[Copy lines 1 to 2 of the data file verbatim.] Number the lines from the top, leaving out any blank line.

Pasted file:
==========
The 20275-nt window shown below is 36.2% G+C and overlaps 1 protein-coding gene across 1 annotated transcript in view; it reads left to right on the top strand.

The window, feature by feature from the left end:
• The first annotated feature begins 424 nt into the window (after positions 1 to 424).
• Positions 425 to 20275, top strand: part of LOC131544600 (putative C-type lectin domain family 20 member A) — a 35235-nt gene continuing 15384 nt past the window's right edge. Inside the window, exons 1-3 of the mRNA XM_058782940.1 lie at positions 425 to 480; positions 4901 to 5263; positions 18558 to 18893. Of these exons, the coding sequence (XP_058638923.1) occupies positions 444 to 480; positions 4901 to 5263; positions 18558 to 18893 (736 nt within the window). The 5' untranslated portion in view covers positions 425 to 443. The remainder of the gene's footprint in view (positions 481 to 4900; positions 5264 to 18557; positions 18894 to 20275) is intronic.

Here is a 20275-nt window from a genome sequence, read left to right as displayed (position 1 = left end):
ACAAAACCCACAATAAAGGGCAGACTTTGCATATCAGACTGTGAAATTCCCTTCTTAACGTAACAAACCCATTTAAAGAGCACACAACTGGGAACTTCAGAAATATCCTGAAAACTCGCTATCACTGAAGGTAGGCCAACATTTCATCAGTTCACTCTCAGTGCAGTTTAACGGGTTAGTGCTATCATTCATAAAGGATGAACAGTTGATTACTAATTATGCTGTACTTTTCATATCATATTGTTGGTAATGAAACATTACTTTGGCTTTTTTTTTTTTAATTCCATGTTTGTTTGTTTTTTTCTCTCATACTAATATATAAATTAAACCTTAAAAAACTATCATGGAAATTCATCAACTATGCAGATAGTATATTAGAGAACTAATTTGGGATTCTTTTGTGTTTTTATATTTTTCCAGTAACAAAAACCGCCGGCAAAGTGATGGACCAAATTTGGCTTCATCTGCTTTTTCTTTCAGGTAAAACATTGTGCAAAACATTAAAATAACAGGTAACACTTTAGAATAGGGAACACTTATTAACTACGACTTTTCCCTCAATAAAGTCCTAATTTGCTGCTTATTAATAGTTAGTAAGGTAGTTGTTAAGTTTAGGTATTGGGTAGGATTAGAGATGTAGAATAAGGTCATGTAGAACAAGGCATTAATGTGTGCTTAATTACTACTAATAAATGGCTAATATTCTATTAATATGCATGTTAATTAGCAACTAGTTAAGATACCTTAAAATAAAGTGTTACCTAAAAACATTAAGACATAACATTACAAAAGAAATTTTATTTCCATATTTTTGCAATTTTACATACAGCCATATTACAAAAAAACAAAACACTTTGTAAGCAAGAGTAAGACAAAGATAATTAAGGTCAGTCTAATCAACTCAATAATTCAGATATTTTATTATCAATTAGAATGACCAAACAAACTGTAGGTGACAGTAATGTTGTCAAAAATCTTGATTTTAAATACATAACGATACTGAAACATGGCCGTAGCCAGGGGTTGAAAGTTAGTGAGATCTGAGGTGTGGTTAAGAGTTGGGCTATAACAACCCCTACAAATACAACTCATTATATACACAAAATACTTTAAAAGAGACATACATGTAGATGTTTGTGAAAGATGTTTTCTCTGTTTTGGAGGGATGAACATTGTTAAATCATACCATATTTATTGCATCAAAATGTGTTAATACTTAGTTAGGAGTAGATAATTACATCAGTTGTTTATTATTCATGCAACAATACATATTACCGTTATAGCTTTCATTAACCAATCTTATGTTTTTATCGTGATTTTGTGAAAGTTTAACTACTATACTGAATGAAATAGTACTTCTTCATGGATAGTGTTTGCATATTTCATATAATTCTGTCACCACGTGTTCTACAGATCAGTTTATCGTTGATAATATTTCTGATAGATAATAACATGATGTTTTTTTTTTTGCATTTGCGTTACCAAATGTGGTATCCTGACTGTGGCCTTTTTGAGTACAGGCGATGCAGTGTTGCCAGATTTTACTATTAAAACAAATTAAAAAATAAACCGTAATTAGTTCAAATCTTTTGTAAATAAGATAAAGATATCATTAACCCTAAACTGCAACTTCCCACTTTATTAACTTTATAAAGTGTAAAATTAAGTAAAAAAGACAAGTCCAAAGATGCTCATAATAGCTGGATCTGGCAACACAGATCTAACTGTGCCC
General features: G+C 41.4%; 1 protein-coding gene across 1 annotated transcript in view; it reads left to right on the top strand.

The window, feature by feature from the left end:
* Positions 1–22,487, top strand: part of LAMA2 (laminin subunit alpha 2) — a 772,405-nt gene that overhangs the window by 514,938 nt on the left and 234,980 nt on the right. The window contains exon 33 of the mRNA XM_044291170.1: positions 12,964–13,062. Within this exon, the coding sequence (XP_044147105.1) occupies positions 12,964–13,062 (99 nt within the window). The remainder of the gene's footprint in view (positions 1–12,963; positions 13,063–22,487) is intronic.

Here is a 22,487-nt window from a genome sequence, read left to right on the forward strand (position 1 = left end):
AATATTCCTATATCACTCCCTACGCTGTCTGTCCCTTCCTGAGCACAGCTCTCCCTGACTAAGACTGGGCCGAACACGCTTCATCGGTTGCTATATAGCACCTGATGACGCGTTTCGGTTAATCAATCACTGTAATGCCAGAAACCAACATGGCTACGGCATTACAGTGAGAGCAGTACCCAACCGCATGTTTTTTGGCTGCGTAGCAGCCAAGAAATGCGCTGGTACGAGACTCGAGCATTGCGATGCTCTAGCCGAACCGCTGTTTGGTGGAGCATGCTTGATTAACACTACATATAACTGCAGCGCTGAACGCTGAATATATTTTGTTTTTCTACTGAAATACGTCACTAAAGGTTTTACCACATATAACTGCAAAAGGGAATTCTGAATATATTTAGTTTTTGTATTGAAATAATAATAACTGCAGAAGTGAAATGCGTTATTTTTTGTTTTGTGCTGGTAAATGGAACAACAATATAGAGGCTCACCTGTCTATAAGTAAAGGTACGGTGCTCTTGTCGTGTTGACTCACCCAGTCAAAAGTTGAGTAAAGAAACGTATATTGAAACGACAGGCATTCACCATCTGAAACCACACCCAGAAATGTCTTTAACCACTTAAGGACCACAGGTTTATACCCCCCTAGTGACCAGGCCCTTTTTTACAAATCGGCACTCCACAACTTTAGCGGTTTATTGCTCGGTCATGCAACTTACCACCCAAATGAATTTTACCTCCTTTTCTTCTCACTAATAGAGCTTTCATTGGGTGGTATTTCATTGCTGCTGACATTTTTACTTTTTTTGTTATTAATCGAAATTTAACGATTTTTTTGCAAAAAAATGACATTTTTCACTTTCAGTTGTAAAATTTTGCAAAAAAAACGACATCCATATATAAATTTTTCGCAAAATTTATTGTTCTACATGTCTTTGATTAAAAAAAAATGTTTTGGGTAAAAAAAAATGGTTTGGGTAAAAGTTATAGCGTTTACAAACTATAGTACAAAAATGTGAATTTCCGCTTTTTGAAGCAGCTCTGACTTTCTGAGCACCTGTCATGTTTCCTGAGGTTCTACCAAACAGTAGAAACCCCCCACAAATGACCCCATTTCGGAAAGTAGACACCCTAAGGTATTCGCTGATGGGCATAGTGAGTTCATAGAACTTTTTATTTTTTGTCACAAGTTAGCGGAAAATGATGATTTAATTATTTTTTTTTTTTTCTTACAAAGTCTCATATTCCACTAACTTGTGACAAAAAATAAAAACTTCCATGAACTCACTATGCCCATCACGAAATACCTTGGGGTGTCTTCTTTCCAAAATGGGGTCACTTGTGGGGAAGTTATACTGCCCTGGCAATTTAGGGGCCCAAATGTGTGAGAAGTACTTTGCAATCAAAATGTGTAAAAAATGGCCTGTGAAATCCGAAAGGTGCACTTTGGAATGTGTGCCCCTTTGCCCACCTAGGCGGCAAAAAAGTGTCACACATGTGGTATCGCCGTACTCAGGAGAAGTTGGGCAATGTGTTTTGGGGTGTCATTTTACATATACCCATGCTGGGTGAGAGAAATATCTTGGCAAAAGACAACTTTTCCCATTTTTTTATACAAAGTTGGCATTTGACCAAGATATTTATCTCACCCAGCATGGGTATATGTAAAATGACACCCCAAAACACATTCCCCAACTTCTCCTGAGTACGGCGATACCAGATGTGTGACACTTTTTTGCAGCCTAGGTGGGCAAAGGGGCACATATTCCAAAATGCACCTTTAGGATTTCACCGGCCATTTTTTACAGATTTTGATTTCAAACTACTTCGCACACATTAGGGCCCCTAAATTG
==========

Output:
The 20275-nt window shown below is 36.2% G+C and overlaps 1 protein-coding gene across 1 annotated transcript in view; it reads left to right on the top strand.

The window, feature by feature from the left end: